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While waiting for final arrangements for a two-year post-doctoral fellowship in Australia, Eggan resumed field study among the Hopi at Oraibi and Second Mesa, Arizona.It was at this time, in the winter of 1933-1934, that Eggan began an association with John Collier and the Bureau of Indian Affairs.
In contrast, American anthropologists, including Eggan's teachers Fay-Cooper Cole and Robert Redfield, focused on processes of diachronic culture change.He chaired the Department of Anthropology from 1948 to 1952 and again from 1961 to 1963. Swift Distinguished Service Professor of Anthropology in 1963.Eggan is credited with having achieved a synthesis between the British and American schools of anthropological study.Fay-Cooper Cole had worked there under the auspices of the Field Museum in 1907-1908, and wanted Eggan to record changes in Tinguian culture since the time of his original research.In the late 1930s Eggan developed his field material from North America and published on the Hopi, Cheyenne, Arapaho, and Choctaw. Radcliffe-Brown left the University of Chicago for Oxford in 1937. Papers contain a wide variety of materials and media including correspondence, original manuscripts, teaching materials, field notes pertaining to Eggan's research among Native American groups and in the Philippines, microfilm, photographs, slides, and audio recordings.
The papers date from 1870-1991 and cover all phases of Eggan's career as an anthropologist, documenting his earliest graduate and post-graduate field research, his work as teacher and administrator at the University of Chicago, his research and writing on native North American and Philippine cultures, and his extensive professional connections with many of the leading social scientists of the twentieth century.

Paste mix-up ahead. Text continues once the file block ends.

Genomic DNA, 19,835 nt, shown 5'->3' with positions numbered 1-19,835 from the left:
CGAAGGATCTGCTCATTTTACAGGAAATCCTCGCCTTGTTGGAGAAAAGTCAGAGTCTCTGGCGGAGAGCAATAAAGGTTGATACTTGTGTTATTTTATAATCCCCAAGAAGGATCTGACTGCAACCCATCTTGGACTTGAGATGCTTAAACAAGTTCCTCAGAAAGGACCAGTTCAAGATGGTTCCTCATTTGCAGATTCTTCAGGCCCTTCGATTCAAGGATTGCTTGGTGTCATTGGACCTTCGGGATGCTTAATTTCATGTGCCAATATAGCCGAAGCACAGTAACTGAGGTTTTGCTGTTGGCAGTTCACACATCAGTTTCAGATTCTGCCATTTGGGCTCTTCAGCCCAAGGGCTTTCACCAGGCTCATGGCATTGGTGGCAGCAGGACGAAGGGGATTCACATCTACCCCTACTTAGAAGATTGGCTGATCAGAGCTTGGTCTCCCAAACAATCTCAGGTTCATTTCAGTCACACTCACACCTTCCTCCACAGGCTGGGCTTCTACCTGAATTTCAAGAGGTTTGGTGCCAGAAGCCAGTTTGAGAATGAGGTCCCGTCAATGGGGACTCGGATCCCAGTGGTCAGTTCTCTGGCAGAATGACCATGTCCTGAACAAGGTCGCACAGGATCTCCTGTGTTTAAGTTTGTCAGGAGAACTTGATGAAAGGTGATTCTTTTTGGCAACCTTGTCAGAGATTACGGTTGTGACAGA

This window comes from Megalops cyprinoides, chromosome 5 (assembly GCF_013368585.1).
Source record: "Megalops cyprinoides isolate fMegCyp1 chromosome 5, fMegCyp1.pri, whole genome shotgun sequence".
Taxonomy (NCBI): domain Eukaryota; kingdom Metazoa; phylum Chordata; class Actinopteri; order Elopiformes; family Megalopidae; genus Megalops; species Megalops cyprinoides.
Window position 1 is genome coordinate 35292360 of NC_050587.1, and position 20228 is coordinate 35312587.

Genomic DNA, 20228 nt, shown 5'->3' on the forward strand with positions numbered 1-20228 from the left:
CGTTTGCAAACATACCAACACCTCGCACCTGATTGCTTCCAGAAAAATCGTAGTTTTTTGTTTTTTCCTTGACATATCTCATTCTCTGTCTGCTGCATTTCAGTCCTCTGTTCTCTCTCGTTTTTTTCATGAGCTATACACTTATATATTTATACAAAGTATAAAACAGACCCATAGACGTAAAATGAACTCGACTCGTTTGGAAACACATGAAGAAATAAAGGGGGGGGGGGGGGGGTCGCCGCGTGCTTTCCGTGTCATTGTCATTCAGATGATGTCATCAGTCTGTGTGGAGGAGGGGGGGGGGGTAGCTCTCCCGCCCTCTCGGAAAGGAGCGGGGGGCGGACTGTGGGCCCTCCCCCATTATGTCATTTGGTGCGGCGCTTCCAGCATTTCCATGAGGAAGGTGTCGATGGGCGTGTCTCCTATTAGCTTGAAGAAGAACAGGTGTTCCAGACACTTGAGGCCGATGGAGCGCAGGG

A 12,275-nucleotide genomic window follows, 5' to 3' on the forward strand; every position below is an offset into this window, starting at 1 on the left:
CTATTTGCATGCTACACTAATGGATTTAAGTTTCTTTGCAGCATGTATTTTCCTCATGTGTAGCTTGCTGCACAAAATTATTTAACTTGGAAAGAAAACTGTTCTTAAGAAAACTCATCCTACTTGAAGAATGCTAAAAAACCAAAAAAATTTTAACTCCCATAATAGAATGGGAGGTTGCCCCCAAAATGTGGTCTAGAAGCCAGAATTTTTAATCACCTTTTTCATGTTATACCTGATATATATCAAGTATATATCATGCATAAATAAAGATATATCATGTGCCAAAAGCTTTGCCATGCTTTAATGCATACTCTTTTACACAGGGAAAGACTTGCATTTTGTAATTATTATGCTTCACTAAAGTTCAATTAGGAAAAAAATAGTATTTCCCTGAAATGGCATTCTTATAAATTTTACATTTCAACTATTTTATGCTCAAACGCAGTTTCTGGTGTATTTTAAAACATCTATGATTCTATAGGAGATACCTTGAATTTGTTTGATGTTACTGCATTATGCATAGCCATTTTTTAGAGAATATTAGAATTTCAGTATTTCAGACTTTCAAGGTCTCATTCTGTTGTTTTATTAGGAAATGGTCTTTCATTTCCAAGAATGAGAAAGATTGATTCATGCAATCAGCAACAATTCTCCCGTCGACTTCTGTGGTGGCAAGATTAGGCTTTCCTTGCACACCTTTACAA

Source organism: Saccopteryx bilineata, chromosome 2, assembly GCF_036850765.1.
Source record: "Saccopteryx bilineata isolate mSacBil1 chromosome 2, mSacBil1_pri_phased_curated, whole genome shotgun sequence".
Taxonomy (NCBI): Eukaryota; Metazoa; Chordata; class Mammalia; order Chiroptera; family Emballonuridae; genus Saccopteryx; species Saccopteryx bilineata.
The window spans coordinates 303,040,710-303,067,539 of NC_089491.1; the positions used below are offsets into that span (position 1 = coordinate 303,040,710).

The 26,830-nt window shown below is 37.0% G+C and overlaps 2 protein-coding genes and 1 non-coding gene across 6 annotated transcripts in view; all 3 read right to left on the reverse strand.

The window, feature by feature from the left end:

Eggan united these two perspectives by attending to both structure and history using a method of analysis he called "controlled comparison." Based on results achieved by this method, Eggan's most important publication, Social Organization of the Western Pueblos, hypothesized that variations in the social structures of linguistically and culturally related Native American groups were the result of the varied historical circumstances experienced by each group.
By applying this same method in his later work on the impact of modernity and Western culture on indigenous Philippine groups, Eggan formulated an inverse corollary: that differing social structures cause different linguistic and cultural groups to respond differently to the same historical circumstances.
He was promoted to assistant professor in 1940 and associate professor in 1948.
Not long after his promotion to associate professor he received a full professorship.
His master's thesis was entitled "An Experimental Study of Attitudes toward Race and Nationality." From 1928 to 1930 he taught psychology, sociology, and history at Wentworth Junior College and Military Academy in Missouri.